Following the lead of other major browser makers, Google revealed last week that Chrome 7 will add support for hardware acceleration to speed up rendering. Chrome will separate the rendering of a web page into independent layers, and some of these will be offloaded to the new GPU sandbox process to accelerate compositing.
Traditionally, web browsers relied entirely on the CPU to render web page content. With capable GPUs becoming an integral part of even the smallest of devices and with rich media such as video and 3D graphics playing an increasingly important role to the web experience, attention has turned on finding ways to make more effective utilization of the underlying hardware to achieve better performance and power savings. There's clear indication that getting the GPU directly involved with compositing the contents of a web page can result in very significant speedups. The largest gains are to be had from eliminating unecessary (and very slow) copies of large data, especially copies from video memory to system memory. The most obvious candidates for such optimizations are the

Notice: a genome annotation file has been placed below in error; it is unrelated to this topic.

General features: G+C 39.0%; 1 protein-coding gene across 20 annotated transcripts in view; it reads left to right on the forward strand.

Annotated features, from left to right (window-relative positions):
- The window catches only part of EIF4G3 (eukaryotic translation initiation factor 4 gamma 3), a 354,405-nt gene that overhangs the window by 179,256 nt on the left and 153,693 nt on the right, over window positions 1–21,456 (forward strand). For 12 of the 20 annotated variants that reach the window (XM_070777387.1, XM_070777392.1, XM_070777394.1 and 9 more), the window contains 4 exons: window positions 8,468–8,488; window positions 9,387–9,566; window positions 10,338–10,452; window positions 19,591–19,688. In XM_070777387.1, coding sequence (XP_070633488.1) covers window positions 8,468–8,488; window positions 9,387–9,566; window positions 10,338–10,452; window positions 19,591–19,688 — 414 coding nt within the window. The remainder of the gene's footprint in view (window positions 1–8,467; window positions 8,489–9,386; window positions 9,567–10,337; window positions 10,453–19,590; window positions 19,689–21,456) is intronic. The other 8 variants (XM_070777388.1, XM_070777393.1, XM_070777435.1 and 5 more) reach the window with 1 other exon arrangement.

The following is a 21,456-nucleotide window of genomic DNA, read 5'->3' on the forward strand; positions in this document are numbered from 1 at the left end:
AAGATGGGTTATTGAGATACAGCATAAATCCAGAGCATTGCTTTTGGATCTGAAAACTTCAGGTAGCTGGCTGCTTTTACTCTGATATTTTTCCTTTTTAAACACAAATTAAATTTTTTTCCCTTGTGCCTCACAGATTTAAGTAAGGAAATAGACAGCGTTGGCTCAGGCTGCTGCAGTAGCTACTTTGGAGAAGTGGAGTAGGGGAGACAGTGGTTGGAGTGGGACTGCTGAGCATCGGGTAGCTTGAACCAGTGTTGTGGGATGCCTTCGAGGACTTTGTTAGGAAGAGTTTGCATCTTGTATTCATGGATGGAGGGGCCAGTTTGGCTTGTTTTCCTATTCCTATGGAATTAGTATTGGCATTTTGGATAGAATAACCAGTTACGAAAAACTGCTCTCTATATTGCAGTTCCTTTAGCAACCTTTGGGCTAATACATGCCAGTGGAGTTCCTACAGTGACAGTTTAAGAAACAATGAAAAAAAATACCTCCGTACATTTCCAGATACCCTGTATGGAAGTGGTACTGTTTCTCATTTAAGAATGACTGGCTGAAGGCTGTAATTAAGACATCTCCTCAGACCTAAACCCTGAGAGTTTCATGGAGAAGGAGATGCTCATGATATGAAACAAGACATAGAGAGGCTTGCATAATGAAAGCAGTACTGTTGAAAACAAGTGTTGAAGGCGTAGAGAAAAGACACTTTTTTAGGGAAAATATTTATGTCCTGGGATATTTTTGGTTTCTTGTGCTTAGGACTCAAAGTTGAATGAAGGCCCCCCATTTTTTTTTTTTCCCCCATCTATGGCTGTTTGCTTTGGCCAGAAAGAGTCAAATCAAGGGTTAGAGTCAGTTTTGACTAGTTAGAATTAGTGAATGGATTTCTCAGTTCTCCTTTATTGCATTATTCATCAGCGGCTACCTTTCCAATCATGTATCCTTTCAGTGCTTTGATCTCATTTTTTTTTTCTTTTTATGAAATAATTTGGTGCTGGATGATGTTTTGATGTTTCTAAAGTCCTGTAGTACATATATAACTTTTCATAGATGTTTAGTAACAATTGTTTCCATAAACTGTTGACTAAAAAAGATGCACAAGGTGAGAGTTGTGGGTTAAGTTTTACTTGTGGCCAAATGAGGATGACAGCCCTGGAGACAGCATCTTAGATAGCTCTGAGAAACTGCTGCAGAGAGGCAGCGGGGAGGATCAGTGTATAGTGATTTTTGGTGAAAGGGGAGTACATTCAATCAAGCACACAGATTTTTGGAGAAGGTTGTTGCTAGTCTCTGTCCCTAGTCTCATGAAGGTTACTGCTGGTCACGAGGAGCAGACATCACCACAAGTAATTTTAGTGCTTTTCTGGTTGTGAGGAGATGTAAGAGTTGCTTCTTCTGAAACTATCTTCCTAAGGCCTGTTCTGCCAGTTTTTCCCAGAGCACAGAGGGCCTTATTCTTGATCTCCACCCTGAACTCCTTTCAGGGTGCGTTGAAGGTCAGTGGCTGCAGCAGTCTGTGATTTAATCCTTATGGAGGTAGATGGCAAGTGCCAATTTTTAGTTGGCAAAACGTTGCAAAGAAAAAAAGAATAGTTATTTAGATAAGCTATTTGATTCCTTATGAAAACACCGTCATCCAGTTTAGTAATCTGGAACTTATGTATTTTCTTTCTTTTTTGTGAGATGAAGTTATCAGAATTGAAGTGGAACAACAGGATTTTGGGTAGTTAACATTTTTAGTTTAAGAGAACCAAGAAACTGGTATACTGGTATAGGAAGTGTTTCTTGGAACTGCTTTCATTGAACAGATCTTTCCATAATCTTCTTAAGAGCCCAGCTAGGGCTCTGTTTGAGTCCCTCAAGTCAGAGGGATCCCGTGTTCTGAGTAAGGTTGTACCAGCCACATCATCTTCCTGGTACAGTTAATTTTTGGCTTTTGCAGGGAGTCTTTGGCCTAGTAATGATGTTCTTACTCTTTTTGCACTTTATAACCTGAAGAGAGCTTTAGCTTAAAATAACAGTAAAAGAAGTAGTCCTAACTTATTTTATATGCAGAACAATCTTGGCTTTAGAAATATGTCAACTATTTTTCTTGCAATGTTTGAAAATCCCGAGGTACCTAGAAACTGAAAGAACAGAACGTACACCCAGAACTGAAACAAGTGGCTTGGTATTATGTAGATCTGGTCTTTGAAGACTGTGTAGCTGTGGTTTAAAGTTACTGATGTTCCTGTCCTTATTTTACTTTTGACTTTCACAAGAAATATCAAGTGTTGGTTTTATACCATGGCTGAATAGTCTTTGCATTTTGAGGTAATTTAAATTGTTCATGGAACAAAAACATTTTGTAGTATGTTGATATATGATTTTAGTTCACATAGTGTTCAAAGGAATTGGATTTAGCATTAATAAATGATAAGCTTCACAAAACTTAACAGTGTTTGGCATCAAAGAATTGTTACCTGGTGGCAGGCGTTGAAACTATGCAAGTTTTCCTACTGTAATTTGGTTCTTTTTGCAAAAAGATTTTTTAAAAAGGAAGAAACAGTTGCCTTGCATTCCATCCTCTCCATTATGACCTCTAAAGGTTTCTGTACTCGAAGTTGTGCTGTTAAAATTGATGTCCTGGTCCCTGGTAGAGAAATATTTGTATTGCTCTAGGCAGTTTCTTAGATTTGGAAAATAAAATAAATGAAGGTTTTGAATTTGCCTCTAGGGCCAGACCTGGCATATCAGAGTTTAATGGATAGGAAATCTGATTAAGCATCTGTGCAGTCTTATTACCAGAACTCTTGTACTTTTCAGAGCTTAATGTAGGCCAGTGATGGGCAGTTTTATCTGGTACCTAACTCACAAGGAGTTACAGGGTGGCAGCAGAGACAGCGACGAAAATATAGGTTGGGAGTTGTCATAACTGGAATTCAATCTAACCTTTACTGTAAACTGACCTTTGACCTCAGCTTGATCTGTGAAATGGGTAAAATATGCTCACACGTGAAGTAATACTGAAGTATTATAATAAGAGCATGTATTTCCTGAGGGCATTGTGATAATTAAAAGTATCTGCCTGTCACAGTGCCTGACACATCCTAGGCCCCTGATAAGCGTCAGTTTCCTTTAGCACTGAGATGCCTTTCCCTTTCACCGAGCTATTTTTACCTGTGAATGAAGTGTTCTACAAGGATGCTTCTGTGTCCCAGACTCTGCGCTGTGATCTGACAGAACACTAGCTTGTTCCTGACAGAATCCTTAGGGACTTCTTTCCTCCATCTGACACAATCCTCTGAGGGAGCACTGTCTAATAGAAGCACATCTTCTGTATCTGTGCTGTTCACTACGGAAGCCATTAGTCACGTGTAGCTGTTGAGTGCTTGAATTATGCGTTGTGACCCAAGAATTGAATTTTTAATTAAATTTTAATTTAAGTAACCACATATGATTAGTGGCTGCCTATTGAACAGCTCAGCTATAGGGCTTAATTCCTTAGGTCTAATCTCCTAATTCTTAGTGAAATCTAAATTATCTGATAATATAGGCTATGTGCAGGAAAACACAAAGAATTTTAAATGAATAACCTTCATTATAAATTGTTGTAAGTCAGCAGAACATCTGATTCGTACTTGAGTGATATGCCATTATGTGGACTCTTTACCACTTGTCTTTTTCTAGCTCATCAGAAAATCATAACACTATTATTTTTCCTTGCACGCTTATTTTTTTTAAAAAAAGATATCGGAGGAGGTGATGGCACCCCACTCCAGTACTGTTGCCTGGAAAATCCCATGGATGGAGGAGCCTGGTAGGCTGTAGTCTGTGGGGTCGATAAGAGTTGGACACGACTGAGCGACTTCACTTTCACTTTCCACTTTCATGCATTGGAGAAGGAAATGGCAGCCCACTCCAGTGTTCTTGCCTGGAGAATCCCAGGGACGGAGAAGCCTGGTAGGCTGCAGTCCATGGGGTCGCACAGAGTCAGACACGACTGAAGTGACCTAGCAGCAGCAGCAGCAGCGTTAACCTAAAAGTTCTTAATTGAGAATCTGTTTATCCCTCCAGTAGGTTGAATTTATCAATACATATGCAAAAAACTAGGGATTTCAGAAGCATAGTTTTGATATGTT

More info can be read at Google Chromium. The GPU acceleration is already available in the latest builds of Chrome, but it has to be activated manually by launching Chrome with the following command line flag: "-enable-accelerated-compositing".